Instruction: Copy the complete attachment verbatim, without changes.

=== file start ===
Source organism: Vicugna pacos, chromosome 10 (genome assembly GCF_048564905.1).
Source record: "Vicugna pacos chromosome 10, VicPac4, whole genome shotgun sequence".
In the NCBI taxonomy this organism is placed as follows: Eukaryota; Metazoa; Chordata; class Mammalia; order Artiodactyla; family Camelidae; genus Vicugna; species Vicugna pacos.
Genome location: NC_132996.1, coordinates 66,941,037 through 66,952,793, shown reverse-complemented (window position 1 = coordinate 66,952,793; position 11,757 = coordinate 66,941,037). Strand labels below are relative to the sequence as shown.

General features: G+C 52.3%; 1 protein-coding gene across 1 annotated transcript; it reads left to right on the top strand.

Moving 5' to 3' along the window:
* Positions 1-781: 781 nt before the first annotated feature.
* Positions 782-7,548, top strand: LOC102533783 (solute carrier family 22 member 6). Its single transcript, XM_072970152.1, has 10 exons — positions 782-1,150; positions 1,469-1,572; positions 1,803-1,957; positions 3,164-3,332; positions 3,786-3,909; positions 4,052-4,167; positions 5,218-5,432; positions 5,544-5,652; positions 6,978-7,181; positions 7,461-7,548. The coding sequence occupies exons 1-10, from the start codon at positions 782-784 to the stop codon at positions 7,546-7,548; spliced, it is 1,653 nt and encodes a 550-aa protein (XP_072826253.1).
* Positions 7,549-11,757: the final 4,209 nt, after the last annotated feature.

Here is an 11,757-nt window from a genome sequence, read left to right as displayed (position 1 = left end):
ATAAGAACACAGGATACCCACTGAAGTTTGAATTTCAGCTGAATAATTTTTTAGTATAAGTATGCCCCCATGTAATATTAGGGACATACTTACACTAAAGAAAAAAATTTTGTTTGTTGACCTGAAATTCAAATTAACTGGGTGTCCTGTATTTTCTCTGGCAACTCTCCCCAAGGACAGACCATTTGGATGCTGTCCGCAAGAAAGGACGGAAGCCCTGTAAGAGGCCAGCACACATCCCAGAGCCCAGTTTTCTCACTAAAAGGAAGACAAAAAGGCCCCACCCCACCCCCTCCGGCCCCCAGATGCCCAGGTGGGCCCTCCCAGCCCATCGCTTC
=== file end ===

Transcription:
Source organism: Vicugna pacos, chromosome 10 (genome assembly GCF_048564905.1).
Source record: "Vicugna pacos chromosome 10, VicPac4, whole genome shotgun sequence".
In the NCBI taxonomy this organism is placed as follows: Eukaryota; Metazoa; Chordata; class Mammalia; order Artiodactyla; family Camelidae; genus Vicugna; species Vicugna pacos.
Genome location: NC_132996.1, coordinates 66,941,037 through 66,952,793, shown reverse-complemented (window position 1 = coordinate 66,952,793; position 11,757 = coordinate 66,941,037). Strand labels below are relative to the sequence as shown.

General features: G+C 52.3%; 1 protein-coding gene across 1 annotated transcript; it reads left to right on the top strand.

Moving 5' to 3' along the window:
* Positions 1-781: 781 nt before the first annotated feature.
* Positions 782-7,548, top strand: LOC102533783 (solute carrier family 22 member 6). Its single transcript, XM_072970152.1, has 10 exons — positions 782-1,150; positions 1,469-1,572; positions 1,803-1,957; positions 3,164-3,332; positions 3,786-3,909; positions 4,052-4,167; positions 5,218-5,432; positions 5,544-5,652; positions 6,978-7,181; positions 7,461-7,548. The coding sequence occupies exons 1-10, from the start codon at positions 782-784 to the stop codon at positions 7,546-7,548; spliced, it is 1,653 nt and encodes a 550-aa protein (XP_072826253.1).
* Positions 7,549-11,757: the final 4,209 nt, after the last annotated feature.

Here is an 11,757-nt window from a genome sequence, read left to right as displayed (position 1 = left end):
ATAAGAACACAGGATACCCACTGAAGTTTGAATTTCAGCTGAATAATTTTTTAGTATAAGTATGCCCCCATGTAATATTAGGGACATACTTACACTAAAGAAAAAAATTTTGTTTGTTGACCTGAAATTCAAATTAACTGGGTGTCCTGTATTTTCTCTGGCAACTCTCCCCAAGGACAGACCATTTGGATGCTGTCCGCAAGAAAGGACGGAAGCCCTGTAAGAGGCCAGCACACATCCCAGAGCCCAGTTTTCTCACTAAAAGGAAGACAAAAAGGCCCCACCCCACCCCCTCCGGCCCCCAGATGCCCAGGTGGGCCCTCCCAGCCCATCGCTTC